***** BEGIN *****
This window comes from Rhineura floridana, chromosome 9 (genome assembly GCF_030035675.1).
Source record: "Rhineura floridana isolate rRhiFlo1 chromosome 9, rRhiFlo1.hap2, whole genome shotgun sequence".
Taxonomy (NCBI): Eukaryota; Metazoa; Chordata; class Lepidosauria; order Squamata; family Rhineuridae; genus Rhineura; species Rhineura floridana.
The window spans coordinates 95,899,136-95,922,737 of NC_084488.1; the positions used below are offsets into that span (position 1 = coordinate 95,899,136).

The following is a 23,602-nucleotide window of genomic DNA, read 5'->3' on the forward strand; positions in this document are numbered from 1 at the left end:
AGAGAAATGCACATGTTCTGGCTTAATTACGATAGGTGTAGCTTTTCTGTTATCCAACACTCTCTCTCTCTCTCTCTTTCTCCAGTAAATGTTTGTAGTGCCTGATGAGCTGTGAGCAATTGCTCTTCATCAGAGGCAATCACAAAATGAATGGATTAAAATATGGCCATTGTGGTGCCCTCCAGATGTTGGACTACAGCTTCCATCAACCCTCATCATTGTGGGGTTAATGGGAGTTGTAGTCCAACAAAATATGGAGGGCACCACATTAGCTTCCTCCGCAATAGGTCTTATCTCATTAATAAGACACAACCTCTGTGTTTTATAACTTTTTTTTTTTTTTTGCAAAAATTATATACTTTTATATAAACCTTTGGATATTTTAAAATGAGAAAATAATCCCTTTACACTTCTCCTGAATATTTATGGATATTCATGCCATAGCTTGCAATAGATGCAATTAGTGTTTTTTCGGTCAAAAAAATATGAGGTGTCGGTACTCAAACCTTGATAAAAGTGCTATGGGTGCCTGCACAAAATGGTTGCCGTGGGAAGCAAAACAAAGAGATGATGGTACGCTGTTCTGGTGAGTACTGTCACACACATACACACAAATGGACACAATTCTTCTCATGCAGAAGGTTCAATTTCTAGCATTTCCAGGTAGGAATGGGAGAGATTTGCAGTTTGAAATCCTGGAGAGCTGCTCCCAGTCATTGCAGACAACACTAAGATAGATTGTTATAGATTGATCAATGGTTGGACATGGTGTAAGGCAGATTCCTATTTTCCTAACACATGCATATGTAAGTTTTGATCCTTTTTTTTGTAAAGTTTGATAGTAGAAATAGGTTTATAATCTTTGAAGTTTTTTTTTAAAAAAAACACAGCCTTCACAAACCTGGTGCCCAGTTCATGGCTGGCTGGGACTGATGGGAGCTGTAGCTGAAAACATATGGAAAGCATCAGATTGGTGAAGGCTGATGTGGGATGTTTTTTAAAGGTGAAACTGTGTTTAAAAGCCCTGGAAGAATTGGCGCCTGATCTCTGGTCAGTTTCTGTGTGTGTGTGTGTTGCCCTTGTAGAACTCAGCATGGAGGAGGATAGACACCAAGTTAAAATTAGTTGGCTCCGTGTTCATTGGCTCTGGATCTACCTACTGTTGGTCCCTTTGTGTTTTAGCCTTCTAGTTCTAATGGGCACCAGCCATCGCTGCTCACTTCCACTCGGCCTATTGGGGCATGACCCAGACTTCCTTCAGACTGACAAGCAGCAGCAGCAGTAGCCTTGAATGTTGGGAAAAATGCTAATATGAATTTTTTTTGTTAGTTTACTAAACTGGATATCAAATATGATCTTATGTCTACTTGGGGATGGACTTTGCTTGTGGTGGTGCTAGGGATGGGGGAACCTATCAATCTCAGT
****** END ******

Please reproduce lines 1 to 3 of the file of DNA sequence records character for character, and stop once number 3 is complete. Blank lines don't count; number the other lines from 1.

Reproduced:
This window comes from Rhineura floridana, chromosome 9 (genome assembly GCF_030035675.1).
Source record: "Rhineura floridana isolate rRhiFlo1 chromosome 9, rRhiFlo1.hap2, whole genome shotgun sequence".
Taxonomy (NCBI): Eukaryota; Metazoa; Chordata; class Lepidosauria; order Squamata; family Rhineuridae; genus Rhineura; species Rhineura floridana.